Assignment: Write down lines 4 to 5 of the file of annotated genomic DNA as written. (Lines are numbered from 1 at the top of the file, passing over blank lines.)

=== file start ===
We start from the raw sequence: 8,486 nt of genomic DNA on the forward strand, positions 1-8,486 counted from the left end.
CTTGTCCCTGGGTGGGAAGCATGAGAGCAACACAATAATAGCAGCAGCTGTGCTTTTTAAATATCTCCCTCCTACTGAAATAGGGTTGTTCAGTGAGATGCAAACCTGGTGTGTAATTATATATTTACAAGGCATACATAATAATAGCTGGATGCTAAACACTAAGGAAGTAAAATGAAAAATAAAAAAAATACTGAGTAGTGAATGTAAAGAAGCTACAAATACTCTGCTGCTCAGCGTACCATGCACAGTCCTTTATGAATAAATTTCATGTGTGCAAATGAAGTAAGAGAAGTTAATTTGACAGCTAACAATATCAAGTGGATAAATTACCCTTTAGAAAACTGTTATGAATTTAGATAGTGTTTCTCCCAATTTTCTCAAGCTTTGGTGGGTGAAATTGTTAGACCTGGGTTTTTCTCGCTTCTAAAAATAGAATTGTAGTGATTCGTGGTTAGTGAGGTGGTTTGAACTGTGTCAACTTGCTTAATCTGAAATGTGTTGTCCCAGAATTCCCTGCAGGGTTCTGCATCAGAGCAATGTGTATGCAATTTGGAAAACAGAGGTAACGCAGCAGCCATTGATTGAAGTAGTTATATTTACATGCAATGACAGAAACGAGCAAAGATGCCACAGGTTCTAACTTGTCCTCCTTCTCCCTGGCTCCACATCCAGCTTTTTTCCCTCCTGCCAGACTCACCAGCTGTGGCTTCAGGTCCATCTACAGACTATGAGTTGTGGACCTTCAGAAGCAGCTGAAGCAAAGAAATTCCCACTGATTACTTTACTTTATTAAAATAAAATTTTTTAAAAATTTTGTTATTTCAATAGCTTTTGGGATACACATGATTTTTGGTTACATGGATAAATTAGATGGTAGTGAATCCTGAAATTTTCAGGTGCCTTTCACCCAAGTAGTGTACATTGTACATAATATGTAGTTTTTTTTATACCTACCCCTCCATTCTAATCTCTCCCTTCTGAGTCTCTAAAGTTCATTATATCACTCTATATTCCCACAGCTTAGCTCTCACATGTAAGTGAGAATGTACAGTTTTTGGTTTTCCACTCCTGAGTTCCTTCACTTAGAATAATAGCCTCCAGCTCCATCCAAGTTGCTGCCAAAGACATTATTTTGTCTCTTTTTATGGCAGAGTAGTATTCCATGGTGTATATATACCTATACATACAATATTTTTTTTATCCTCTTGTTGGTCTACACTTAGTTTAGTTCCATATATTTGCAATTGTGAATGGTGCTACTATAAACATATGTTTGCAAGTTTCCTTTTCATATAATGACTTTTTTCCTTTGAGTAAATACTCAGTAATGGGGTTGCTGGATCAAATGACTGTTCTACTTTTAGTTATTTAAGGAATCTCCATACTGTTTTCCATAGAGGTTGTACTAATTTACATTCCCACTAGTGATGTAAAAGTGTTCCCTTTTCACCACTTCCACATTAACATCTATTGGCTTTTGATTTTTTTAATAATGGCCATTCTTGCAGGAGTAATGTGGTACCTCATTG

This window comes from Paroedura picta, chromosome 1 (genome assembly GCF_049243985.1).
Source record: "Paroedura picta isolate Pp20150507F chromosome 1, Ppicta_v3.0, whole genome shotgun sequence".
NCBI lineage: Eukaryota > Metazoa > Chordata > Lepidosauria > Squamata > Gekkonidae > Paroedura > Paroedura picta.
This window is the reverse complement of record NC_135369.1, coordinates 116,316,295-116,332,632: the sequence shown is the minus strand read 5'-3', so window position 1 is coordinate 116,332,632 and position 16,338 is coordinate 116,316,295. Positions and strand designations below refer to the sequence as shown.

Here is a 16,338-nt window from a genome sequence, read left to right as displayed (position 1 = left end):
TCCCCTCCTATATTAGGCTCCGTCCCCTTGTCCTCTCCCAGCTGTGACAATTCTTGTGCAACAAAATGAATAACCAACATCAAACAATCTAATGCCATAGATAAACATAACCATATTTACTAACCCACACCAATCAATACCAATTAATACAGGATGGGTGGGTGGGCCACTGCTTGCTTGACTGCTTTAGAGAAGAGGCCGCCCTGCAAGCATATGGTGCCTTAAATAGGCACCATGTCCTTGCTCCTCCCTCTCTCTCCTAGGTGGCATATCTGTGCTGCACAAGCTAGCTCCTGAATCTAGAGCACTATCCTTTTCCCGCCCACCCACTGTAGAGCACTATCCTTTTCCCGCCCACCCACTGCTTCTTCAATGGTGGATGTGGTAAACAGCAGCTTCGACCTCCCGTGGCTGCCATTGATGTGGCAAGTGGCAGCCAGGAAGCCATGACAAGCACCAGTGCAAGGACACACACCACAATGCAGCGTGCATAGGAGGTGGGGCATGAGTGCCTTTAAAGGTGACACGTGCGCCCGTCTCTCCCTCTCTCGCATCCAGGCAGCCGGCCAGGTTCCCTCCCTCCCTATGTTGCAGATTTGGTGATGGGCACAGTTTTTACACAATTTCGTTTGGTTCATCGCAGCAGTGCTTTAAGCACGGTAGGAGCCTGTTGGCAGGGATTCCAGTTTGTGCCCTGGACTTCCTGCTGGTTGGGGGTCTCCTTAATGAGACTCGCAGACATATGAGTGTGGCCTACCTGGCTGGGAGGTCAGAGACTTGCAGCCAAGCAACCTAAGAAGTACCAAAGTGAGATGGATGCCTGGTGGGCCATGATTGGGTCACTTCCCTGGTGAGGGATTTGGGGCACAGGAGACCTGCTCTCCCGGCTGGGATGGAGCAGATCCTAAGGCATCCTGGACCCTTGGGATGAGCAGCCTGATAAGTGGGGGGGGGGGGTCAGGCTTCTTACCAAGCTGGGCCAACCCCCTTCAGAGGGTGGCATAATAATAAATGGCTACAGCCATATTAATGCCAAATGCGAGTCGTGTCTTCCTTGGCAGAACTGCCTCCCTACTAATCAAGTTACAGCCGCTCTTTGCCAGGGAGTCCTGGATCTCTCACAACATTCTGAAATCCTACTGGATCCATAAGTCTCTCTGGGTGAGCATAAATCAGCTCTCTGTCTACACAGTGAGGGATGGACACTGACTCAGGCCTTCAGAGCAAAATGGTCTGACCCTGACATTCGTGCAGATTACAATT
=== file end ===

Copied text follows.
Source record: "Paroedura picta isolate Pp20150507F chromosome 1, Ppicta_v3.0, whole genome shotgun sequence".
NCBI lineage: Eukaryota > Metazoa > Chordata > Lepidosauria > Squamata > Gekkonidae > Paroedura > Paroedura picta.